Why Does The First SERP Usually Contains High Domain Authority Sites?

I'm competing with a Medium post for first rank.
I found that Medium has a lot of meta tags, social links, and divs inside divs.
Will having such a complex structure help in Search Engine Optimization (SEO)? Or is Medium's rank mainly due to its domain authority?
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Its site authority yes (as opposed to the official Moz Domain Authority metric which Google doesn't use). Google seems to be favouring Medium articles a lot in certain fields at the moment. It will change. So I wouldn't base your strategy on it.
Search Engine Optimization (SEO) 201: There is no such thing as domain or site authority.
It's ranking for all the usual reasons why any web page ranks.
Domain authority/site authority is never the reason. Google leveled that playing field many years ago.

Mark Β» Roger
If you have a site with lots of powerful pages, including home page, and you link to new content from those pages your new pages will rank better. I call that authority.
Roger Β» Mark
Links to the home page trick is an oldy but goldy. But that doesn't work as well anymore.
1. A site with heavy home page links will get a crawl, but that's Discovery.
2. A page with inbound links directly, that's a ranking benefit link.
3. Adding a prominent link from home page tells Google that that page is important.
A page with links directly to it will rock the party all night long. I've built links for decades and saw that change quite some time ago.
Back in the old days, back when PageRank (PR) was visible, sites with PageRank of 9 and 8 would routinely outrank more relevant sites.
So a site like Adobe would be ranking for terms over better and more relevant pages. Google killed that link effect many years ago.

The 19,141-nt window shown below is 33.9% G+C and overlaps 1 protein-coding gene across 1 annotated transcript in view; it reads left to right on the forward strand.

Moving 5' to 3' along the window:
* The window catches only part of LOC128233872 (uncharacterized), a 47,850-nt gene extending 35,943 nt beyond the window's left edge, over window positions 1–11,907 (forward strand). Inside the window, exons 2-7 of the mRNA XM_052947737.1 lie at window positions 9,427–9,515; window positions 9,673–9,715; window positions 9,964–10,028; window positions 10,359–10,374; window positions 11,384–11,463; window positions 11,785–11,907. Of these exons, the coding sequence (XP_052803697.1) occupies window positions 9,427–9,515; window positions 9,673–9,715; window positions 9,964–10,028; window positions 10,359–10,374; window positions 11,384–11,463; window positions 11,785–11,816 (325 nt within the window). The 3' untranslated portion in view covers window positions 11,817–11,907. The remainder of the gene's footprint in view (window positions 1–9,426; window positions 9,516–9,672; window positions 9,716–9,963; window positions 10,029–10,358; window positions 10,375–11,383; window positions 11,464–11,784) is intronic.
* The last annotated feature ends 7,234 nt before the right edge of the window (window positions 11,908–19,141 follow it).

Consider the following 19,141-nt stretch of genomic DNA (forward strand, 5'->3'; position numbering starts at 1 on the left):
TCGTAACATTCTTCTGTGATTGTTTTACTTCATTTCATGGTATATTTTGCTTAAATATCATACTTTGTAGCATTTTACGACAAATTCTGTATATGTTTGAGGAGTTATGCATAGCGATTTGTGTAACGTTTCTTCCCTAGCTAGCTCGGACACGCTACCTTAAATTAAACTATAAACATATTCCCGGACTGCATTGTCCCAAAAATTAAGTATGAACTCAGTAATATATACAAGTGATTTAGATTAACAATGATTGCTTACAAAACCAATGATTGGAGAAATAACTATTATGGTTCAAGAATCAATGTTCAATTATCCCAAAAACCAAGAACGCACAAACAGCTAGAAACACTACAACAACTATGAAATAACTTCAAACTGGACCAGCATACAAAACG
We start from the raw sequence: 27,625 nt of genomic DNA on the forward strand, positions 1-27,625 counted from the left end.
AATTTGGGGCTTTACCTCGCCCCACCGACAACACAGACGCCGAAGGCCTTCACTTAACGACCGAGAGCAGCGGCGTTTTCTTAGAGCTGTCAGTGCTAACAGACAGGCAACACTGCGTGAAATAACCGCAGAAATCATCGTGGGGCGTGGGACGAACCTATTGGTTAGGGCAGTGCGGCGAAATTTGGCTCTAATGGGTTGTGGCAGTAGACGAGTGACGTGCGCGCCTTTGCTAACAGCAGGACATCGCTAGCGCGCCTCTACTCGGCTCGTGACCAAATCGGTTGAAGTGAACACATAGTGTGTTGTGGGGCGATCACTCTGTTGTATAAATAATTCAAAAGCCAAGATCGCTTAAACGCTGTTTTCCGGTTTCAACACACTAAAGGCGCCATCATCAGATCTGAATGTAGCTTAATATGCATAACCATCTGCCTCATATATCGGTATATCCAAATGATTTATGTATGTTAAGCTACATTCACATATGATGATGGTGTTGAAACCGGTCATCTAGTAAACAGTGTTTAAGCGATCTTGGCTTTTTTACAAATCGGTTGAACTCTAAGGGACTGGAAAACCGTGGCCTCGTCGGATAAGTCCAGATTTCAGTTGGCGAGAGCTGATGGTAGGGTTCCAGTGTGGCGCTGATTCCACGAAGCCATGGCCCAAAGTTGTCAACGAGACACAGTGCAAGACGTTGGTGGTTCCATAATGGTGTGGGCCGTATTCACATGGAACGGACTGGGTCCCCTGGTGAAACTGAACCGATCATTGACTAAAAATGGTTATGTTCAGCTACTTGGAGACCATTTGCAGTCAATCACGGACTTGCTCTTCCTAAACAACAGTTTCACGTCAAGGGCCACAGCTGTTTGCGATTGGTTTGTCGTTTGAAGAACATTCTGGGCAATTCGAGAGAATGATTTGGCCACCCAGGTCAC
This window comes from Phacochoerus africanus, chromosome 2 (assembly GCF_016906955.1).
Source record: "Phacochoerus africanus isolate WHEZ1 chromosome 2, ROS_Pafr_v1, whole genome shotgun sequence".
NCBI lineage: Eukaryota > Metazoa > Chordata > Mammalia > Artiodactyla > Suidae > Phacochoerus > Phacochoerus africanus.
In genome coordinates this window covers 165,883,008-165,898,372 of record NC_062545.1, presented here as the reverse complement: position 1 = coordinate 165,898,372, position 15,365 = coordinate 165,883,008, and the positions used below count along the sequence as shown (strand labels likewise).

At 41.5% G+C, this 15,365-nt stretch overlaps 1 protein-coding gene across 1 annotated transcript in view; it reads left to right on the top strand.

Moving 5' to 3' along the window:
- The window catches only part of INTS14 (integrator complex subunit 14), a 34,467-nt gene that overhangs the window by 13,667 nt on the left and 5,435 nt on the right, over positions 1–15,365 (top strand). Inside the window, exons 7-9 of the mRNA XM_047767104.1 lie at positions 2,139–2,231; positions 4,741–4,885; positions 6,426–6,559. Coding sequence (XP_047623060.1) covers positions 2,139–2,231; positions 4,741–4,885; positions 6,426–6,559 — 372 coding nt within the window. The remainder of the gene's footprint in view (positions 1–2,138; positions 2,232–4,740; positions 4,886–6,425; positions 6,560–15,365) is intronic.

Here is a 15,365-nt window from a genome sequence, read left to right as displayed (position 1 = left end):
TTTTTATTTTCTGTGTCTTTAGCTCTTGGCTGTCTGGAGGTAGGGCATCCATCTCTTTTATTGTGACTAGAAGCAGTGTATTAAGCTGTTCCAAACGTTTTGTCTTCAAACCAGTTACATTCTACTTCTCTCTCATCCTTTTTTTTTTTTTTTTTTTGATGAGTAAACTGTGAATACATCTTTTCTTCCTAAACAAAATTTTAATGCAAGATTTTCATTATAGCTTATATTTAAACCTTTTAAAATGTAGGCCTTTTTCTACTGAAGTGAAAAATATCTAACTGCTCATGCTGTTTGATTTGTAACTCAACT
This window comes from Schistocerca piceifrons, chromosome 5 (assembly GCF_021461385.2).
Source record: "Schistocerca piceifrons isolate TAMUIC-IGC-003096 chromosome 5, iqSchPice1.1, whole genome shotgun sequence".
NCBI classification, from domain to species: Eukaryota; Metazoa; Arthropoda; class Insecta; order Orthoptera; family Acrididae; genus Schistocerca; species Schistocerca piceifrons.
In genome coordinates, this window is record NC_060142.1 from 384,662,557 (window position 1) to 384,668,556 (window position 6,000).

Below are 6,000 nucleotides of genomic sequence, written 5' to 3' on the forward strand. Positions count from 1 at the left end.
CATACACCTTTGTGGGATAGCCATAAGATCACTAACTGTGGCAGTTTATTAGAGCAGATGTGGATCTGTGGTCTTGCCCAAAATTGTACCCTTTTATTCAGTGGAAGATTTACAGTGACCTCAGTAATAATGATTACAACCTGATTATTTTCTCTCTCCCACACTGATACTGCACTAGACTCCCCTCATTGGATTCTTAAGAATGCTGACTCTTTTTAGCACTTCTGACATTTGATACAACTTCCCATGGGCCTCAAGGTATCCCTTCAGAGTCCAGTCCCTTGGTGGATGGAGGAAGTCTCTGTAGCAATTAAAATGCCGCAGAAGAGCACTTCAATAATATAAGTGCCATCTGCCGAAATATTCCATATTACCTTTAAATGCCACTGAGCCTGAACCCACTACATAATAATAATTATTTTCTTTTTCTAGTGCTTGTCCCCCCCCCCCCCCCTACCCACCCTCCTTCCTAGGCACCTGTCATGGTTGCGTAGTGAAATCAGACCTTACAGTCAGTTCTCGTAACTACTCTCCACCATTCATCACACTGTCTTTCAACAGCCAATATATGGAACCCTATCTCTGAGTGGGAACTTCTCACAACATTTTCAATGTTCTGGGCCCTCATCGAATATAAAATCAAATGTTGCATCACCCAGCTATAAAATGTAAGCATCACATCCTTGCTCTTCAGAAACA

Richard πŸ‘‘ Β» Roger
This opens up an interesting debate. In years (decades for those of us long enough in the teeth) past the nearest thing we probably had to an official Google measure of domain authority was PageRank (sometimes measured at the domain's root page).
I agree that Google is now far better at ranking content on its own merit, but I'm not entirely sure that "authority" (however you want to define that – links to the site/page etc.) isn't still a factor. I work on some guerrilla websites, and the mere fact of publishing content still gets them higher ranking than I would expect to be the case if they were a mom-and-pop site.
NB: I respect your view on this, and looking for conversation with the hope here of extending the perceived wisdom.
Roger Β» Richard
I commented about it above, but if you were around for decades, then you probably remember how Adobe, with a PageRank (PR) of 9 (as I recall) used to rank for terms over better and more relevant pages.
If PageRank to the home page was an overwhelming and deciding factor, you'd see more PR heavy sites with a PageRank of 9 at the top of the Search Engine Result Pages (SERPs) (Adobe, NYTimes), but that's not the case.
Check out the Modification Engine and what that does (Indexing Engine, Ranking Engine, Modification Engine). It will take traditionally ranked SERPs and set those rankings aside and then re-rank them for relevance, including intent.
So-called site authority cannot exist in a search environment of Search Engine Result Page (SERP) personalization and search intent. That changes the SERPs significantly.
And there's so much more. πŸ€“
NOW, with Natural Language Processing, the power of links is even less relevant today than at any other time in search history.
This is 2022. We have BERT, FLAN, MUM, Artificial Intelligence (AI) Spam Fighting, and so on. We are so far beyond Home Page Links and PageRank heavy sites having an advantage. Waaaay far beyond that simple paradigm.